Johannesburg – The National Student Financial Aid Scheme (NSFAS) says it is happy with being retained as the administrator of financial aid for poor and working-class South African students.
“The NSFAS board and management is encouraged by the decision to retain NSFAS as an administrator of financial aid for poor and working-class South African students at universities and TVET colleges through the student centred-model,” said NSFAS Chief Executive Officer (CEO) Steven Zwane.
The student financial aid scheme was kept as the administrator after the announcement of free education for poor and working class students by President Jacob Zuma on 16 December 2017.
“We believe that the decision to increase the threshold to qualify for financial assistance to students from South African households with a combined annual income of up to R350 000 per annum reaffirms government’s commitment to opening access for poor and working class youth and to ensure success in higher education and training,” said the financial aid scheme in a statement on Thursday.
The organisation said it will work on reviewing its business model to implement these changes for the 2018 academic year and beyond.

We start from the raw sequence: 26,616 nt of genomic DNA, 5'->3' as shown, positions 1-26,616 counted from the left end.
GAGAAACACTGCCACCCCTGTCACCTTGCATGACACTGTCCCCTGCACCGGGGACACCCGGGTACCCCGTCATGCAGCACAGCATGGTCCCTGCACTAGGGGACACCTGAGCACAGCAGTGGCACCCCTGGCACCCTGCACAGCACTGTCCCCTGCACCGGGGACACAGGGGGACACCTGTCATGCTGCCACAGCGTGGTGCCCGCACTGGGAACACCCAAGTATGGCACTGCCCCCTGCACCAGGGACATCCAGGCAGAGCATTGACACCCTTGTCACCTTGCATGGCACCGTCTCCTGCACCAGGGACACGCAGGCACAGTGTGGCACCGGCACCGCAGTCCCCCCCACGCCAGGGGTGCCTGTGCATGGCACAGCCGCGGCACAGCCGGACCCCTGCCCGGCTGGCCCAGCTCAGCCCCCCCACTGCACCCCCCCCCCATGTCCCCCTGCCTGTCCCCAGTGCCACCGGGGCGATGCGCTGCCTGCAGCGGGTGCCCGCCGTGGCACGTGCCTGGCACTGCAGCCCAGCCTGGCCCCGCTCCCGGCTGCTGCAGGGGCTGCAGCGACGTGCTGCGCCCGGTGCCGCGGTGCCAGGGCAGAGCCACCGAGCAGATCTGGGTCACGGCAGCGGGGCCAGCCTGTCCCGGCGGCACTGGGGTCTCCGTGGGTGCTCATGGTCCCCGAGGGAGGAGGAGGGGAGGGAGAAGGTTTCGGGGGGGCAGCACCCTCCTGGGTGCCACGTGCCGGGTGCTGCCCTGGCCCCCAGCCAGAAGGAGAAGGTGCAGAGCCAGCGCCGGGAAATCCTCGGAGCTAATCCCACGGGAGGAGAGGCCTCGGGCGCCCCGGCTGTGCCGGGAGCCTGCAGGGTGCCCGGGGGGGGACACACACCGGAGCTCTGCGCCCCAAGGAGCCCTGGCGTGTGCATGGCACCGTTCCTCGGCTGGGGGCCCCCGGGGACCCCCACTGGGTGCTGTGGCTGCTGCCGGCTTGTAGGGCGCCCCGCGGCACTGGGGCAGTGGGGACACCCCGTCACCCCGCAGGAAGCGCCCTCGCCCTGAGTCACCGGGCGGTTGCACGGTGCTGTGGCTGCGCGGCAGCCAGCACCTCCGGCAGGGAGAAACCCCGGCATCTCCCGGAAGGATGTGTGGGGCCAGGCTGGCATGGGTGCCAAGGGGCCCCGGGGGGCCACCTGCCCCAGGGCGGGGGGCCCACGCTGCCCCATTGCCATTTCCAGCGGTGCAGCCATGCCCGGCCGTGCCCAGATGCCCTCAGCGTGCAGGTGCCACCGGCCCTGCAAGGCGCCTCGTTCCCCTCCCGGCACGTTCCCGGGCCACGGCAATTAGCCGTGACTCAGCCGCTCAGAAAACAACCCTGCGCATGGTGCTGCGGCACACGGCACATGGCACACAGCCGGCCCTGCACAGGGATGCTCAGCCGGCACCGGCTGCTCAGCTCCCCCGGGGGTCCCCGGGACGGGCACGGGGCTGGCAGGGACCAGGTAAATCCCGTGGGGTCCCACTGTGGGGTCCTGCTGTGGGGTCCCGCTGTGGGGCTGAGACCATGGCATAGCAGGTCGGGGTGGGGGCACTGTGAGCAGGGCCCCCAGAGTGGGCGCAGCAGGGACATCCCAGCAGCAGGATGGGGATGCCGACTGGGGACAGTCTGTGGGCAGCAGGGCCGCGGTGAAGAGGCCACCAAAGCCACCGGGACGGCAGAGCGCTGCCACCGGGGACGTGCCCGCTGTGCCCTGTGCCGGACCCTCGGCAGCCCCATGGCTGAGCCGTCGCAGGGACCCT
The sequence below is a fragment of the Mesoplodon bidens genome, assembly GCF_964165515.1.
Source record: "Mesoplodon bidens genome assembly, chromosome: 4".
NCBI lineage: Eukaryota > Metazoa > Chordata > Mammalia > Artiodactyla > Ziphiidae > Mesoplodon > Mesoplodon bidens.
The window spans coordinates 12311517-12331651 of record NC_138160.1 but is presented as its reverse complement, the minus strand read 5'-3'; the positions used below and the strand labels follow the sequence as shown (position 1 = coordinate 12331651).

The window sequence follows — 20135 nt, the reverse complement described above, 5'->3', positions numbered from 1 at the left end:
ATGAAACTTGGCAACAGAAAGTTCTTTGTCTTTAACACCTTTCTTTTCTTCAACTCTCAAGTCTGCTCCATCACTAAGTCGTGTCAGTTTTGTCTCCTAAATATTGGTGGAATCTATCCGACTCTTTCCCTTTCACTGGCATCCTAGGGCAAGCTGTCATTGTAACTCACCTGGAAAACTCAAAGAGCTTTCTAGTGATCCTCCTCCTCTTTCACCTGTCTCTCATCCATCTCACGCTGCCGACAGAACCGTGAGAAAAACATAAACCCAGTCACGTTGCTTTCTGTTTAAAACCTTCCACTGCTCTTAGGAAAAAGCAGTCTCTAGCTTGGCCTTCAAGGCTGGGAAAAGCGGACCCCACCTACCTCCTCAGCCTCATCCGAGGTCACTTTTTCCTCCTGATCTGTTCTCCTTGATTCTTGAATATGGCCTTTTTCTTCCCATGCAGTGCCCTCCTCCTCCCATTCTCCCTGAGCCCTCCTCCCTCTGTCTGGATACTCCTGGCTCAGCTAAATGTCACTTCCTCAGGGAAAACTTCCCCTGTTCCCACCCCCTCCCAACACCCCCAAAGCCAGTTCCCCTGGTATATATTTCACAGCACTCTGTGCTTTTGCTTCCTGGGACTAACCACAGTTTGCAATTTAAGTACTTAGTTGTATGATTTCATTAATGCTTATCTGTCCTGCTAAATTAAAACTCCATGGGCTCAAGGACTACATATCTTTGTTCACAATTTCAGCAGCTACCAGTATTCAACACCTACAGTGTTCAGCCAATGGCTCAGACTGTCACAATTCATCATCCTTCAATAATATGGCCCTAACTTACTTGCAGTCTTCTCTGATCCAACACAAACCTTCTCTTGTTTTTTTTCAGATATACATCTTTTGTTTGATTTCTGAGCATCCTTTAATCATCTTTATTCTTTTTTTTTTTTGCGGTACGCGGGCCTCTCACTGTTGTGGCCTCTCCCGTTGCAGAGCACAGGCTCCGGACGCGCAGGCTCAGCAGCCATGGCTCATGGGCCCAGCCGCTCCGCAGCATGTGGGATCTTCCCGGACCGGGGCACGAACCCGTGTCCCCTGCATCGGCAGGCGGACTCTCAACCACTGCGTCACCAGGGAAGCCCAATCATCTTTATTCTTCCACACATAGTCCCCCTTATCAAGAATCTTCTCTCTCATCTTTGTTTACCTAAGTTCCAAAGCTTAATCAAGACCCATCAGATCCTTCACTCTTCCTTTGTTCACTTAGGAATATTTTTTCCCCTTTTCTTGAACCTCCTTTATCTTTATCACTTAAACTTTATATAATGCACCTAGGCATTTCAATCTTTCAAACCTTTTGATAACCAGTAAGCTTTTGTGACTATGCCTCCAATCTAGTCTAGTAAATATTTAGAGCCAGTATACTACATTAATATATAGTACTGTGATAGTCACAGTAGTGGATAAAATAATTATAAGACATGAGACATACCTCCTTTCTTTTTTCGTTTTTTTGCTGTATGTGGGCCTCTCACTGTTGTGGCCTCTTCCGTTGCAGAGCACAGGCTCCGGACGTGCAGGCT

“We have worked tirelessly to improve our systems, working closely with universities, TVET colleges and the Department of Higher Education (DHET) for 2018 and will adjust our systems to deal with the extended financial aid and the expected increase in the number of students who now qualify for financial assistance,” said Zwane.
NSFAS is of the view that this pronouncement, which involves doing away with the loan portion of the funding, will expand the reach and impact of free education that government has been providing through NSFAS over the years.
“NSFAS has been providing elements of free education through provision of bursaries to TVET college students over the years, as well as some university students, whose final year loans were converted to bursaries based on their academic performance.
“We are proud to have provided financial assistance to more than three million beneficiaries since our establishment in 1991 and we are pleased to continue to build on this legacy,” said NSFAS.
The organisation said this will be the most crucial time of the year as it defines new ways of working to ensure an integrated approach to managing financial aid for its current beneficiaries and first time entry (FTEN) students.
“We thank the government for the opportunity to continue transforming the lives of young people in South Africa. NSFAS is consistently working and communicating with DHET, institutions and key stakeholders on the rollout of the new funding scheme and is resourcing and aligning its operations accordingly,” said NSFAS.